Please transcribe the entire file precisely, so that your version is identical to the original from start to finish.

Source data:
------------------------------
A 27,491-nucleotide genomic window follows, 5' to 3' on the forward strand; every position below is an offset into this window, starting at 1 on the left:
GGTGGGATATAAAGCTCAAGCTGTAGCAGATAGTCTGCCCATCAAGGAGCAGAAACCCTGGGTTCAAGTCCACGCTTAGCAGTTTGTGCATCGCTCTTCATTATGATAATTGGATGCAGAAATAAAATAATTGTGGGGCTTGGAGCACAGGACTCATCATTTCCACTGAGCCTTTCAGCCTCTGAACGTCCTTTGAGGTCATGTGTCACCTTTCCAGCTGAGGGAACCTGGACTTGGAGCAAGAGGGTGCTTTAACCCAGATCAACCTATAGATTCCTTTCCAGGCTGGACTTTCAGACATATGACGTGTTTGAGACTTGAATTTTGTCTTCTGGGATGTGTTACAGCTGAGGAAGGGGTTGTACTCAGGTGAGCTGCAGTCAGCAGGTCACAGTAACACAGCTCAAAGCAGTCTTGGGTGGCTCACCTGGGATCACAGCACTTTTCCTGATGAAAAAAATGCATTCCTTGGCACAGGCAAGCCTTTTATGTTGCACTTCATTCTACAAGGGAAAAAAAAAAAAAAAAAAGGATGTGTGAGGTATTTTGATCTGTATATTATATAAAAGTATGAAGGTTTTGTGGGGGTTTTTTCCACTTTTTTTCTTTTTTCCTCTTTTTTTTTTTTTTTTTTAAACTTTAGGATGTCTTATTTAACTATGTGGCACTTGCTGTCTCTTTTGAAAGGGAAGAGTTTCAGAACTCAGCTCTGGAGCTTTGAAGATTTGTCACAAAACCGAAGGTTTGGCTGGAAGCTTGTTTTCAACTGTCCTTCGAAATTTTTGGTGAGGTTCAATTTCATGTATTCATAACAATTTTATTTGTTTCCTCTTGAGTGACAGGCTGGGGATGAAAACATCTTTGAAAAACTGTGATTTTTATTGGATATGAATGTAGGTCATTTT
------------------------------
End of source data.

A 27,491-nucleotide genomic window follows, 5' to 3' on the forward strand; every position below is an offset into this window, starting at 1 on the left:
GGTGGGATATAAAGCTCAAGCTGTAGCAGATAGTCTGCCCATCAAGGAGCAGAAACCCTGGGTTCAAGTCCACGCTTAGCAGTTTGTGCATCGCTCTTCATTATGATAATTGGATGCAGAAATAAAATAATTGTGGGGCTTGGAGCACAGGACTCATCATTTCCACTGAGCCTTTCAGCCTCTGAACGTCCTTTGAGGTCATGTGTCACCTTTCCAGCTGAGGGAACCTGGACTTGGAGCAAGAGGGTGCTTTAACCCAGATCAACCTATAGATTCCTTTCCAGGCTGGACTTTCAGACATATGACGTGTTTGAGACTTGAATTTTGTCTTCTGGGATGTGTTACAGCTGAGGAAGGGGTTGTACTCAGGTGAGCTGCAGTCAGCAGGTCACAGTAACACAGCTCAAAGCAGTCTTGGGTGGCTCACCTGGGATCACAGCACTTTTCCTGATGAAAAAAATGCATTCCTTGGCACAGGCAAGCCTTTTATGTTGCACTTCATTCTACAAGGGAAAAAAAAAAAAAAAAAAGGATGTGTGAGGTATTTTGATCTGTATATTATATAAAAGTATGAAGGTTTTGTGGGGGTTTTTTCCACTTTTTTTCTTTTTTCCTCTTTTTTTTTTTTTTTTTTAAACTTTAGGATGTCTTATTTAACTATGTGGCACTTGCTGTCTCTTTTGAAAGGGAAGAGTTTCAGAACTCAGCTCTGGAGCTTTGAAGATTTGTCACAAAACCGAAGGTTTGGCTGGAAGCTTGTTTTCAACTGTCCTTCGAAATTTTTGGTGAGGTTCAATTTCATGTATTCATAACAATTTTATTTGTTTCCTCTTGAGTGACAGGCTGGGGATGAAAACATCTTTGAAAAACTGTGATTTTTATTGGATATGAATGTAGGTCATTTT